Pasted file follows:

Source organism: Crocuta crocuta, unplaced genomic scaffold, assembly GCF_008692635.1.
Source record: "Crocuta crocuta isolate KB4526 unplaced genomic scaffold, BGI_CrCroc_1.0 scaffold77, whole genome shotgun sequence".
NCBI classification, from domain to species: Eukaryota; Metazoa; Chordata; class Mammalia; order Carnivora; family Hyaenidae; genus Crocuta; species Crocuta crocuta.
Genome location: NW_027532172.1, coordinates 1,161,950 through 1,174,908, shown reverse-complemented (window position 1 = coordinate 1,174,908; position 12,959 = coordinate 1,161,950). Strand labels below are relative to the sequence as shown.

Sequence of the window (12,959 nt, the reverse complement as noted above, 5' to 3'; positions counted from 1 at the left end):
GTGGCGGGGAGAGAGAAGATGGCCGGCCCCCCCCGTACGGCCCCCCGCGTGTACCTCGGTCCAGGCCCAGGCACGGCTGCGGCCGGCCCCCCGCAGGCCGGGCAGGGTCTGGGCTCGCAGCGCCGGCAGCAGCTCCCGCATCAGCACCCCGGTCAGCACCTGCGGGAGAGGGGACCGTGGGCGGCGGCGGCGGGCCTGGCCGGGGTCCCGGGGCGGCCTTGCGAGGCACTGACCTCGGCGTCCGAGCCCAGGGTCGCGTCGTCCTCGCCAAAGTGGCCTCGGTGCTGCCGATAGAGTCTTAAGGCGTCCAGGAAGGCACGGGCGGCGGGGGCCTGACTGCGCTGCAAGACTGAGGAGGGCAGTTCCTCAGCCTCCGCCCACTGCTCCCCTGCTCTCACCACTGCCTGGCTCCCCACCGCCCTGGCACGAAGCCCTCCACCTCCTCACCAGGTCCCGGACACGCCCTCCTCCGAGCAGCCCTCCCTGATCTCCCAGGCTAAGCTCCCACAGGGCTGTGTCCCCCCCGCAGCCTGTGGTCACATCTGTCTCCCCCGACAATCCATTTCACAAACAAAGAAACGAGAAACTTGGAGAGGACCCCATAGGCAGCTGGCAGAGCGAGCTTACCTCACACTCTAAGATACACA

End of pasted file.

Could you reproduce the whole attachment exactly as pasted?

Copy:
Source organism: Crocuta crocuta, unplaced genomic scaffold, assembly GCF_008692635.1.
Source record: "Crocuta crocuta isolate KB4526 unplaced genomic scaffold, BGI_CrCroc_1.0 scaffold77, whole genome shotgun sequence".
NCBI classification, from domain to species: Eukaryota; Metazoa; Chordata; class Mammalia; order Carnivora; family Hyaenidae; genus Crocuta; species Crocuta crocuta.
Genome location: NW_027532172.1, coordinates 1,161,950 through 1,174,908, shown reverse-complemented (window position 1 = coordinate 1,174,908; position 12,959 = coordinate 1,161,950). Strand labels below are relative to the sequence as shown.

Sequence of the window (12,959 nt, the reverse complement as noted above, 5' to 3'; positions counted from 1 at the left end):
GTGGCGGGGAGAGAGAAGATGGCCGGCCCCCCCCGTACGGCCCCCCGCGTGTACCTCGGTCCAGGCCCAGGCACGGCTGCGGCCGGCCCCCCGCAGGCCGGGCAGGGTCTGGGCTCGCAGCGCCGGCAGCAGCTCCCGCATCAGCACCCCGGTCAGCACCTGCGGGAGAGGGGACCGTGGGCGGCGGCGGCGGGCCTGGCCGGGGTCCCGGGGCGGCCTTGCGAGGCACTGACCTCGGCGTCCGAGCCCAGGGTCGCGTCGTCCTCGCCAAAGTGGCCTCGGTGCTGCCGATAGAGTCTTAAGGCGTCCAGGAAGGCACGGGCGGCGGGGGCCTGACTGCGCTGCAAGACTGAGGAGGGCAGTTCCTCAGCCTCCGCCCACTGCTCCCCTGCTCTCACCACTGCCTGGCTCCCCACCGCCCTGGCACGAAGCCCTCCACCTCCTCACCAGGTCCCGGACACGCCCTCCTCCGAGCAGCCCTCCCTGATCTCCCAGGCTAAGCTCCCACAGGGCTGTGTCCCCCCCGCAGCCTGTGGTCACATCTGTCTCCCCCGACAATCCATTTCACAAACAAAGAAACGAGAAACTTGGAGAGGACCCCATAGGCAGCTGGCAGAGCGAGCTTACCTCACACTCTAAGATACACA